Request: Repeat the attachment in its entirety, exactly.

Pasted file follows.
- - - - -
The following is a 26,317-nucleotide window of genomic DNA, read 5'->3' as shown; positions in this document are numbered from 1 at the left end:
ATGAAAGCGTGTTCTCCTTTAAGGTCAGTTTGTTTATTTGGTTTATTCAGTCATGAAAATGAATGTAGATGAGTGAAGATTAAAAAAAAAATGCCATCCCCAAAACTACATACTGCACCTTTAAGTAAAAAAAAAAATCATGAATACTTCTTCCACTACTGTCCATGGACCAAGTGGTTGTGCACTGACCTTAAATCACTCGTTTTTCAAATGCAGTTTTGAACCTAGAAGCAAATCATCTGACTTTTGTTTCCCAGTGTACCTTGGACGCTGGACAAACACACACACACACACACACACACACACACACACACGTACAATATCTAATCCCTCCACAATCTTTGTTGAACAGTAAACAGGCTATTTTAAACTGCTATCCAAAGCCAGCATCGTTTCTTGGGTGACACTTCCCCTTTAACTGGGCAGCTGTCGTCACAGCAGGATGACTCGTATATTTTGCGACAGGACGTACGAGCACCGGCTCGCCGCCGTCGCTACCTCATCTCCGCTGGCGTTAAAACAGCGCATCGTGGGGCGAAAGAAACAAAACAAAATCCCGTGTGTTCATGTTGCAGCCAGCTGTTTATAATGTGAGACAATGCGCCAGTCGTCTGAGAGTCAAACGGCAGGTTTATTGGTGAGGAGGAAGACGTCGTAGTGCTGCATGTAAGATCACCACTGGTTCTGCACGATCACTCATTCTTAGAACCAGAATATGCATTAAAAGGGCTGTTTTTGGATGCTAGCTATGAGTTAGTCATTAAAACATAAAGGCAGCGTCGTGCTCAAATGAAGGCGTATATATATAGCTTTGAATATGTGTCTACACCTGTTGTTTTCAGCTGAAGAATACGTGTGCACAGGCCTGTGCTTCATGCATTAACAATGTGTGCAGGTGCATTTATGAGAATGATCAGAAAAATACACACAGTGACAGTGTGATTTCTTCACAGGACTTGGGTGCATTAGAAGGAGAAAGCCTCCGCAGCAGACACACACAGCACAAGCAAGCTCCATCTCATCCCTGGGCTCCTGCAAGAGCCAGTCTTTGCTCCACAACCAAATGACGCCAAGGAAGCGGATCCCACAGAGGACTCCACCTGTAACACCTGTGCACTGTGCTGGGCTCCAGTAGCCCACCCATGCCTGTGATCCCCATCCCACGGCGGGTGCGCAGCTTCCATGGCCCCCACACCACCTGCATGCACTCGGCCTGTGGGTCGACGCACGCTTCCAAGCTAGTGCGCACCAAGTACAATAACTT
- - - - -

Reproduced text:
The following is a 26,317-nucleotide window of genomic DNA, read 5'->3' as shown; positions in this document are numbered from 1 at the left end:
ATGAAAGCGTGTTCTCCTTTAAGGTCAGTTTGTTTATTTGGTTTATTCAGTCATGAAAATGAATGTAGATGAGTGAAGATTAAAAAAAAAATGCCATCCCCAAAACTACATACTGCACCTTTAAGTAAAAAAAAAAATCATGAATACTTCTTCCACTACTGTCCATGGACCAAGTGGTTGTGCACTGACCTTAAATCACTCGTTTTTCAAATGCAGTTTTGAACCTAGAAGCAAATCATCTGACTTTTGTTTCCCAGTGTACCTTGGACGCTGGACAAACACACACACACACACACACACACACACACACACACGTACAATATCTAATCCCTCCACAATCTTTGTTGAACAGTAAACAGGCTATTTTAAACTGCTATCCAAAGCCAGCATCGTTTCTTGGGTGACACTTCCCCTTTAACTGGGCAGCTGTCGTCACAGCAGGATGACTCGTATATTTTGCGACAGGACGTACGAGCACCGGCTCGCCGCCGTCGCTACCTCATCTCCGCTGGCGTTAAAACAGCGCATCGTGGGGCGAAAGAAACAAAACAAAATCCCGTGTGTTCATGTTGCAGCCAGCTGTTTATAATGTGAGACAATGCGCCAGTCGTCTGAGAGTCAAACGGCAGGTTTATTGGTGAGGAGGAAGACGTCGTAGTGCTGCATGTAAGATCACCACTGGTTCTGCACGATCACTCATTCTTAGAACCAGAATATGCATTAAAAGGGCTGTTTTTGGATGCTAGCTATGAGTTAGTCATTAAAACATAAAGGCAGCGTCGTGCTCAAATGAAGGCGTATATATATAGCTTTGAATATGTGTCTACACCTGTTGTTTTCAGCTGAAGAATACGTGTGCACAGGCCTGTGCTTCATGCATTAACAATGTGTGCAGGTGCATTTATGAGAATGATCAGAAAAATACACACAGTGACAGTGTGATTTCTTCACAGGACTTGGGTGCATTAGAAGGAGAAAGCCTCCGCAGCAGACACACACAGCACAAGCAAGCTCCATCTCATCCCTGGGCTCCTGCAAGAGCCAGTCTTTGCTCCACAACCAAATGACGCCAAGGAAGCGGATCCCACAGAGGACTCCACCTGTAACACCTGTGCACTGTGCTGGGCTCCAGTAGCCCACCCATGCCTGTGATCCCCATCCCACGGCGGGTGCGCAGCTTCCATGGCCCCCACACCACCTGCATGCACTCGGCCTGTGGGTCGACGCACGCTTCCAAGCTAGTGCGCACCAAGTACAATAACTT